Manitoba

Winnipeg council candidate Ray Ulasy among 14 charged in Project Distress

A Winnipeg man who ran for a city council seat this past fall is among 14 people who face numerous charges in Project Distress, a police drug investigation spanning four provinces.
A Winnipeg man who ran for a city council seat this past fall is among 14 people who face numerous charges in Project Distress, a police drug investigation spanning four provinces. 2:18

A Winnipeg man who ran for a city council seat this past fall is among 14 people who face numerous charges in Project Distress, a police drug investigation spanning four provinces.

Ray Ulasy, seen here at ElectionFest 2014, was a council candidate in the Transcona ward during Winnipeg's civic election campaign. He lost to incumbent Russ Wyatt. (Jessica Botelho-Urbanski)
Ray Ulasy, 50, faces two counts of firearms trafficking, police announced Thursday.

RCMP officers converged upon his McFadden Avenue home, along with numerous other residences, on Wednesday.

Ulasy was a vice-president with a local recruitment and human resources firm and had been a board member with a number of community groups.

He ran for the council seat in Winnipeg's Transcona ward, but lost to incumbent Russ Wyatt in the Oct. 22 civic election.

Project Distress started in October 2013 and focused on high-level members of drug trafficking cells in Manitoba, with connections to Ontario, Alberta and British Columbia.

Some of the firearms that were seized as part of Project Distress, a police drug investigation that spanned four provinces. (Caroline Barghout/CBC)
The investigation was conducted by the Manitoba Integrated Organized Crime Task Force, which included officers with the Winnipeg Police Service, RCMP and Brandon Police Service.

During the 15-month-long covert investigation, officers used wiretaps to intercept more than 80,000 private conversations.

Police say they seized more than six kilograms of cocaine, eight kilograms of methamphetamine, and smaller quantities of dilaudid, oxycodone, steriods, percocet and marijuana.

RCMP say Project Distress uncovered firearms, drugs and about $70,000 in cash. (Caroline Barghout/CBC)
Officers also seized long-barrelled guns, handguns, ammunition, and more than $70,000 in cash. Police put the seized items on display for reporters on Thursday afternoon.

"As much as a lot of drug charges came out of this, the goal is really to destabilize the organized crime groups," said Supt. Danny Smyth of the Winnipeg Police Service.

RCMP showed off some of the drugs that were seized as part of Project Distress on Thursday. (Caroline Barghout/CBC)
​RCMP Supt. Len Del Pino said he's pleased with the success of the operation, but he acknowledged that another group is likely waiting in the wings.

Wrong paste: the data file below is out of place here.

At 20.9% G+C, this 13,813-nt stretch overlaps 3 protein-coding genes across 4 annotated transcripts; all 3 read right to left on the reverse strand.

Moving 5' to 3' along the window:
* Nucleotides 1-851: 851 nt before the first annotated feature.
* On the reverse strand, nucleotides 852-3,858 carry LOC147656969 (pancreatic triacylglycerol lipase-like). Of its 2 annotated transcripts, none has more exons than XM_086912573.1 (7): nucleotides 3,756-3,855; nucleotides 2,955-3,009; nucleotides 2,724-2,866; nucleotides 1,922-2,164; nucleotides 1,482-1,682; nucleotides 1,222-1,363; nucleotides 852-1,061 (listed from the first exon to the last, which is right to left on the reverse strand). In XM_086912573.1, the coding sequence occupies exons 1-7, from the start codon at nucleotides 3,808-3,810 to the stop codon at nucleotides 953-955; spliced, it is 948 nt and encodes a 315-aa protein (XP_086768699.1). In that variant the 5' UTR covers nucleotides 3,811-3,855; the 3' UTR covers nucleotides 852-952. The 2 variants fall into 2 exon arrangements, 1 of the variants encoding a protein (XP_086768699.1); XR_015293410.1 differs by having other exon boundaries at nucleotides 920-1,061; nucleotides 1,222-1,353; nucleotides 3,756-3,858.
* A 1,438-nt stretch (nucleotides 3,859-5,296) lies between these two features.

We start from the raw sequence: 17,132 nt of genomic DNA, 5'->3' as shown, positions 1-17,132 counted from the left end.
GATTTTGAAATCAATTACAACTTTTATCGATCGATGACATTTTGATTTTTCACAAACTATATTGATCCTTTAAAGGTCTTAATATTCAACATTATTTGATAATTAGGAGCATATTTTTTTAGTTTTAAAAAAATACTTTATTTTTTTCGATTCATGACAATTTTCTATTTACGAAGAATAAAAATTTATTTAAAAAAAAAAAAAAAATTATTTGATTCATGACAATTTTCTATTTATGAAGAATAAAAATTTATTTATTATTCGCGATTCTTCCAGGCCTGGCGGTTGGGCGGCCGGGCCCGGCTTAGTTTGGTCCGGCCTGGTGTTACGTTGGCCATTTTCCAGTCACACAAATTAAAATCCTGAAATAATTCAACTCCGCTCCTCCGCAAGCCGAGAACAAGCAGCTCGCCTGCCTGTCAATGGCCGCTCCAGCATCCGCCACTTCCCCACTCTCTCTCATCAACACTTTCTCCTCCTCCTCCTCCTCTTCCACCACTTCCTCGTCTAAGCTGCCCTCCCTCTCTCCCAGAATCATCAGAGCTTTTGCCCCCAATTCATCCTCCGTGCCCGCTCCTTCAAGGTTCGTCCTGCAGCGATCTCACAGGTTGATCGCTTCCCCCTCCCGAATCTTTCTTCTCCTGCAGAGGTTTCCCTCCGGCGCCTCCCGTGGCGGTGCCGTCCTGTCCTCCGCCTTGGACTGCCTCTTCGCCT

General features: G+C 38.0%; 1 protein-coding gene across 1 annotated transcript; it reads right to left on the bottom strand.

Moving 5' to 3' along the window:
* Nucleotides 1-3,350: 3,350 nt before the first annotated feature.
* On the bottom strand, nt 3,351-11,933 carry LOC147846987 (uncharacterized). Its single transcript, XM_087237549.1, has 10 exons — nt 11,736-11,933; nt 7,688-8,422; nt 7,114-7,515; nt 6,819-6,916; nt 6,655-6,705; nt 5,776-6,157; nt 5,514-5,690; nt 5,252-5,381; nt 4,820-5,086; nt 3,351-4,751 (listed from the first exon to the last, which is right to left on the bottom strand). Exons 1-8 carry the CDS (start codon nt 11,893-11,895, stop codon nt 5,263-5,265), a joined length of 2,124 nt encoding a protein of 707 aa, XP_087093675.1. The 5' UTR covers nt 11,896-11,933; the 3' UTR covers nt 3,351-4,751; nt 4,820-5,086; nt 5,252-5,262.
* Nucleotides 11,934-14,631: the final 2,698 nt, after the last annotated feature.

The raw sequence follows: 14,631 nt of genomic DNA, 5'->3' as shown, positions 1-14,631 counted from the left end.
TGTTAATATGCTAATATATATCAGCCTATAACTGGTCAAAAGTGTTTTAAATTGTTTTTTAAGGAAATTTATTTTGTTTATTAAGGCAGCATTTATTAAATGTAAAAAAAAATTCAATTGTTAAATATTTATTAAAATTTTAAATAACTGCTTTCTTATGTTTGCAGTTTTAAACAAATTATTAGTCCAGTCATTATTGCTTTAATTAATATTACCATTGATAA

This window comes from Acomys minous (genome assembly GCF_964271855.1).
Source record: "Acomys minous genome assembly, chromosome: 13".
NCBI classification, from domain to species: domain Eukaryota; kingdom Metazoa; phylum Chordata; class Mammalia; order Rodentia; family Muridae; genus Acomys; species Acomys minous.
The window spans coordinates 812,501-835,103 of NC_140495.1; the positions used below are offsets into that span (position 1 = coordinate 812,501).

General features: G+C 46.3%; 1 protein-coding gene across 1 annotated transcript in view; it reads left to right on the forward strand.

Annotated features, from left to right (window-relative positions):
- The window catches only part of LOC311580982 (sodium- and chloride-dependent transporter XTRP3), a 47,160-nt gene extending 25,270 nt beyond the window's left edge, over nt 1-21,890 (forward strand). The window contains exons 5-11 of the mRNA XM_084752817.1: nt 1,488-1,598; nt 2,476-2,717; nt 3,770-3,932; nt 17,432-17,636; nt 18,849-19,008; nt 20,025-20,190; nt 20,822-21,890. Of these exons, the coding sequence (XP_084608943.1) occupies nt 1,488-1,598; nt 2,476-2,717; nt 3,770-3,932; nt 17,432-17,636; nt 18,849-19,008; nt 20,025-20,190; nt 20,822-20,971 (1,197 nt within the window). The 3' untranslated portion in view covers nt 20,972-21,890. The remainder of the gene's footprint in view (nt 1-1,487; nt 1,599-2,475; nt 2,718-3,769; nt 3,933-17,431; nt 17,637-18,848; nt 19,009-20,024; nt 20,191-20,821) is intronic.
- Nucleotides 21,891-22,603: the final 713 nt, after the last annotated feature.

"I think it's pretty safe to say that you remove one group and another group steps in to take over, and that's what we've been finding," he said.

"Every time that we've removed a group, another group starts up."

In addition to Ulasy, 13 other people face charges that include drug trafficking and possession.

Nine of them are from Winnipeg, including Ulasy. Police also arrested a former Winnipegger living in Port Coquitlam, B.C., and a former Calgary resident who now lives in Mississauga, Ont.

2 suspects at large

Twelve of the 14 people charged have been arrested but police are still looking for two others, including 31-year-old Sean Demchuk, who faces charges of conspiracy to traffic meth and cocaine and two counts of possessing the proceeds of crime.

Geraldine Demchuk said police went overboard in using battering rams and smoke bombs to charge into her house on Wednesday. (CBC)
​His mother, Geraldine Demchuk, told CBC News that police officers barged to her home in Winnipeg Beach on Wednesday morning.

​Both her front and back doors were knocked in and the officers fired two smoke bombs into the house as well — one into the back door and the other through her bedroom window. The window was left shattered with glass all over the bed, Demchuk said.

Sean Demchuk wasn't in the home at the time. His mother says he has never lived there.

Geraldine Demchuk said the police officers caused about $2,000 in damage to her home. She is demanding that Winnipeg police Chief Devon Clunis apologize for the officers' actions and pay to repair the damage.

"I'd like to know why they felt it necessary for them to come and destroy what I have and then just walk away like nothing happened, like it was just a big joke," she said.

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